what rule is chosen, Fritz Mondale and
I will be the nominees at the conven-
tion. That is not the point. The point is
honesty, truth, principle." .
He aid the convention will be "open"
because every delegate will be able to
debate and vote on the rules.
In another development, Carter
campaign committee chairman Robert
Strauss issued a statement saying he
was displeased with the Thursday
meeting between Kennedy and in-
dependent presidential candidate John
"I WAS disappointed and saddened at
the announcements following the
meeting yesterday between John An-
derson and Senator Kennedy," Strauss
The Ann Arbor Film Coopertive
Presents at MLB: $1.50
(WALTR HILL, 1979)
7 R 1:30-MLB 3
A powerful and highly stylied worlthalhsnben,
desibed as the viul equi n t
of nocturnal New York- a psychedel ic nghtmare of
actth maicl nd mnain.A amssu .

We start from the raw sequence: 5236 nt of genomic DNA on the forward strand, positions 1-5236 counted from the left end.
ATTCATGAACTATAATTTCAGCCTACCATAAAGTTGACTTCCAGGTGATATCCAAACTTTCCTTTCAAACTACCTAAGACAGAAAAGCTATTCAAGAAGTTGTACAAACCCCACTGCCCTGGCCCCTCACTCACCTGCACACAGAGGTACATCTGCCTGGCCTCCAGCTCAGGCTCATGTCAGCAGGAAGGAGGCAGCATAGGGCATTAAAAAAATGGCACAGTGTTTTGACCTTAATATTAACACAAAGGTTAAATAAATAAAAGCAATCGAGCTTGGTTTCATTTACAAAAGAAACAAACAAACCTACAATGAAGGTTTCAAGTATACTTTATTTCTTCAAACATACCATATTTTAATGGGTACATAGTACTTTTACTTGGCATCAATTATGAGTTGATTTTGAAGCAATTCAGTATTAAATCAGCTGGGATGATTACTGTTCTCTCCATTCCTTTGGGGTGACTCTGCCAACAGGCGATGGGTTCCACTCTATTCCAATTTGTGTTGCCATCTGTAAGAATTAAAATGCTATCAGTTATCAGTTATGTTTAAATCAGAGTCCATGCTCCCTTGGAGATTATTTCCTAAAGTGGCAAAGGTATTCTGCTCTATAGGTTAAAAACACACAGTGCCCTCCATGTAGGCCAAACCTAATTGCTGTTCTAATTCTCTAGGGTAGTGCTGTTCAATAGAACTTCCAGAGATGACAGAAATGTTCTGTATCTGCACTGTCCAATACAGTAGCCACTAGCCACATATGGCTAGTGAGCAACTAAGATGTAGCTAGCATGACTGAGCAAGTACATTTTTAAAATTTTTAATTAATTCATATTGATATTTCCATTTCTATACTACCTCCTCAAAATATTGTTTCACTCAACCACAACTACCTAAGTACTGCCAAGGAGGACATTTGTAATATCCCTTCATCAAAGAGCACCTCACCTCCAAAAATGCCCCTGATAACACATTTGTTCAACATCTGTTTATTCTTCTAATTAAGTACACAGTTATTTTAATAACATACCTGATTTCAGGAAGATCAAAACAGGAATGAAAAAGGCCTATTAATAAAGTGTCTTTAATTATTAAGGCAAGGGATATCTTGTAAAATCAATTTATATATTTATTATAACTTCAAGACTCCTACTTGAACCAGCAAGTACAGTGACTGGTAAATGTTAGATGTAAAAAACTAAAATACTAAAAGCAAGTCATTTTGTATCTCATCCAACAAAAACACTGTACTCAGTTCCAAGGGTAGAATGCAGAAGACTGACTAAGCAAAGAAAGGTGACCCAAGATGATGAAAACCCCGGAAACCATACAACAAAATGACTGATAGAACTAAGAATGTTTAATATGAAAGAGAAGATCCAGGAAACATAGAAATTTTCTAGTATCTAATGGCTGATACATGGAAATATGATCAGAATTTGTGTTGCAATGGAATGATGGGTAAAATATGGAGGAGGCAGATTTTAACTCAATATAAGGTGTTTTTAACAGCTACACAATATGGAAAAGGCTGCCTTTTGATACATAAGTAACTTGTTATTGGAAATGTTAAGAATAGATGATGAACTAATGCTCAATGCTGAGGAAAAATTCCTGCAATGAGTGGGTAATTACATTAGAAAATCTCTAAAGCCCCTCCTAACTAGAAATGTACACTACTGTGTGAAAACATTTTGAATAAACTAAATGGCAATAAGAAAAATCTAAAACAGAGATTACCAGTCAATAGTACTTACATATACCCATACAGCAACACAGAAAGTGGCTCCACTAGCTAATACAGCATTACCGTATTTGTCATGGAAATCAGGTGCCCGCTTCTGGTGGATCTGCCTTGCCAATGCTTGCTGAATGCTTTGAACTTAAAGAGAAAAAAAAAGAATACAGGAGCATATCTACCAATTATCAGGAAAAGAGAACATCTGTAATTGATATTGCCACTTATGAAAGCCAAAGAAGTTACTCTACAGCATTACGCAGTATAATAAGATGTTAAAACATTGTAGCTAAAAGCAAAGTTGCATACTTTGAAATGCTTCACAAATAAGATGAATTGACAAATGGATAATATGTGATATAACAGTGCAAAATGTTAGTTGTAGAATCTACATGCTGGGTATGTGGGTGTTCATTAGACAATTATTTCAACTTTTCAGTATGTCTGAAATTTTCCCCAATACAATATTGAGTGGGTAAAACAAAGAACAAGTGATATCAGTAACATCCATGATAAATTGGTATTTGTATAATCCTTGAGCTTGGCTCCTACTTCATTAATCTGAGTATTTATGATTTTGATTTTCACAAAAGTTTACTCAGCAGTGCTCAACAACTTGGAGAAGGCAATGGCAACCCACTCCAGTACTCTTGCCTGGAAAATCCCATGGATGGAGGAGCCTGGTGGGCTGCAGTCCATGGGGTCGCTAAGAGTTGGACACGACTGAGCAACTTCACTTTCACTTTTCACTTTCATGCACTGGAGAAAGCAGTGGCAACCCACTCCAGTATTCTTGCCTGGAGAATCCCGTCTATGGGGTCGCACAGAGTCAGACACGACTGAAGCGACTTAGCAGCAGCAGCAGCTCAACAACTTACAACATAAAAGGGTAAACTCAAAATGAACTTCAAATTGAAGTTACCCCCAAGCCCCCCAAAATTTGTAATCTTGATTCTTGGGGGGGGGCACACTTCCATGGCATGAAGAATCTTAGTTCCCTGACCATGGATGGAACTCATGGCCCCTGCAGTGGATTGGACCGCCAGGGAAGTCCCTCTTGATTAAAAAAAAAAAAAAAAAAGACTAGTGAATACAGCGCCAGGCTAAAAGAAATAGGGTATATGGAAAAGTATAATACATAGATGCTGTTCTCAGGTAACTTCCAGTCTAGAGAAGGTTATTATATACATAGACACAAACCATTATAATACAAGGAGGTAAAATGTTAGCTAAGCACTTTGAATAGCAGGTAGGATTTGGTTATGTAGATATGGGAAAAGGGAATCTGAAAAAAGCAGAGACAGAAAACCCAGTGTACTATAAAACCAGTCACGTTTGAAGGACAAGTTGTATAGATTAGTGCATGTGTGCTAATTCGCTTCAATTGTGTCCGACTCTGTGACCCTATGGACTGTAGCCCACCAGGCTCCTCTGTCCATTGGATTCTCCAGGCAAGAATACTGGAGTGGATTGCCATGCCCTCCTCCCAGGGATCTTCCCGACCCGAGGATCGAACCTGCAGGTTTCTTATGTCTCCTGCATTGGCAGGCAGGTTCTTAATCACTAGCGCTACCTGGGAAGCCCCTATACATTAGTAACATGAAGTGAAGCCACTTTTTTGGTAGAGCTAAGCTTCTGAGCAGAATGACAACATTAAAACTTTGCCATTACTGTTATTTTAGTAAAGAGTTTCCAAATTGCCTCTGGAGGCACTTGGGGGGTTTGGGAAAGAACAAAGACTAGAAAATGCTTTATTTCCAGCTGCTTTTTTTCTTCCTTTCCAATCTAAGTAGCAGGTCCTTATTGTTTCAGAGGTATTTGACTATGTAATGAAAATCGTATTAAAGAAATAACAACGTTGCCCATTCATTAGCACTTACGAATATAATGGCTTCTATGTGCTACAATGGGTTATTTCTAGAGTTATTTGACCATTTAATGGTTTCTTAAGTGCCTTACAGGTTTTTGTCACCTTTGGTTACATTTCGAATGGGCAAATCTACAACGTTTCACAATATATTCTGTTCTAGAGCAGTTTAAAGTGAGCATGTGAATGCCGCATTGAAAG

micnfrc f N Y yuh gang, h
haismaticle aderof th e onst powerul gang is
murdered. Th Wai, o tool gag, e m i
takenlyt hugho a b n n ep nibl. Puud by
behthther gangs and thn y lie,. t nhWario
fighy thi,-way thogh the city i. ordrytoreach the
sa 'ety"of thi home t . U'nfa tatic.- Day-l
colsanda ineic style hatrelect Nw York of
ats s ytrius ad terriying, diectorr ill
napsres"the isniit of uba.,al tibali. Like
"The Wild One and "Blacboard Jngl, his
iobdt angr y od dipo eess edyouth ccght An
a atrd f itualieduviolnce. The Warios' i
zigi isite st ...i c , tnev .
leas syt. Sil anchies yamotic yowe -,forthe
whle length of1 the mov,ie-PoulineKael.
8:40-MLB 3
Oe.of the betB-ymovie i the lat 10 yers
cnen up fpple bsieged by'anoymous
strme net rdnr, end eyt hstage in o a,c,,ed
anitand smesttivngiviual dramati coup.-
SIGHT AND SOUND. Thiflmi w,ill no diappintl
yu. prom hdietrlf "alloween."
Next Tuesday: Ray Walston in DAMN
YANKEES and Fred Astaire in CARE-
FREE at Aud. A.

NEW DELHI, India (AP) - Afghan--